To address customers pricing concerns, Whole Foods has announced various pricing strategies including sales on specific product categories and new digital coupons. These moves have had a negligible effect on revenue, but have led the company to notify investors of an expected decrease in gross profit margins between Q2-Q4. While I think this is the proper decision, I find the move to be too late.

Not only is the move too late, but it might not even be working. Though the company has made these major moves to improve pricing, a survey conducted of 1,000 Whole Foods customers found that 70% of shoppers did not notice any price changes at the store. The same survey found that only 24% of customers felt that organic food at Whole Foods is definitely better than the competition. This means 76% of consumers do not find an inherent difference between the organic food at a store like Kroger and Whole Foods. Though 54% felt the food at Whole Foods was "sometimes" better, this still shows that a majority of consumers may have little trouble switching to a more affordable alternative.

365 Stores

The first 365 store launched on May 25th, while a dozen more are set to open over the next two years. These future 365 stores average roughly 30,000 square feet, a decrease from the 49,000 square foot average of recently signed leases for regular Whole Foods stores. The stores will be smaller and more affordable, while offering the same high-quality natural products. While some consumers find the idea "exciting", I think the hype is largely overblown. There may actually be some potential in the idea, and investors will have to gauge consumer sentiment on the idea before they draw any conclusions about the long-term future for the company. However, the company's attempt to reach leaving customers, and urban millennials neglects the inherent image problem the company still struggles with. The company cannot maintain its "high price" image if it is to remain profitable in the future. Furthermore the price inequity between the 365 stores and classic Whole Foods stores could alienate loyal customers, a conclusion also reached by Deutsche Bank analysts. I disagree with co-CEO Walter Robb's statement that there will be demand for both formats. You can't have your cake and eat it too.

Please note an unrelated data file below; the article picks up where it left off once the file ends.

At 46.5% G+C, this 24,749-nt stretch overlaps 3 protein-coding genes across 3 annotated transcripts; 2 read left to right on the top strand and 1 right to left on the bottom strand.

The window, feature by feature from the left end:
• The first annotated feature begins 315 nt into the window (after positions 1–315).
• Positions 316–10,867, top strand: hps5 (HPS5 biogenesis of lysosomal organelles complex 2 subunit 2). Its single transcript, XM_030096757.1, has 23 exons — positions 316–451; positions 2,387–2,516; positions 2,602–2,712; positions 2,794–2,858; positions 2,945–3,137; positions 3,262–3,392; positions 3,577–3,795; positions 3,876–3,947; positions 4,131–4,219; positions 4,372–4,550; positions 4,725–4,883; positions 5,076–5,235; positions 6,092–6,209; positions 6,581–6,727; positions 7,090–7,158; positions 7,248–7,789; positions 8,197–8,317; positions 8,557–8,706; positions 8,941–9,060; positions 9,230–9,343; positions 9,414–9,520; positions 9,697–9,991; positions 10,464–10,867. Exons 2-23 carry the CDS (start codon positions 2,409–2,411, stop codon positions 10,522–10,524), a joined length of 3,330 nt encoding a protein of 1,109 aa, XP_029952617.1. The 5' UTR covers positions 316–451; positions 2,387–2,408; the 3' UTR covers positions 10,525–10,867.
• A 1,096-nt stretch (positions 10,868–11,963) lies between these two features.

The company's financial situation is less than impressive. Q2 revenue was reported at $3.69 billion, an increase from $3.64 from a year prior. However, in this time span, Whole Foods opened up roughly 30 new stores, reflecting a reduction in same store revenue. Gross profit was $1.29 billion, also down from the previous year. Diluted EPS estimates were also reduced from $1.55 a share to $1.53 following the announcement of Q2 earnings.


Unfortunately for Whole Foods, competitors identified the lucrative niche the company had created and made the "organic" segment of the market a mainstream staple. The former Whole Foods model is broken, and the company must take further steps to readjust itself to the changing market before I would recommend an investment in the future. Same store revenue is declining, while many customers are leaving for more affordable options. Investors should monitor the sentiment surrounding 365, as well as further attempts to settle its "pricey" image problem. Regardless, Whole Foods does not warrant an investment in 2016, and investors should stay on the sidelines until there is more clarity as to how the company is perceived, and where it might be going.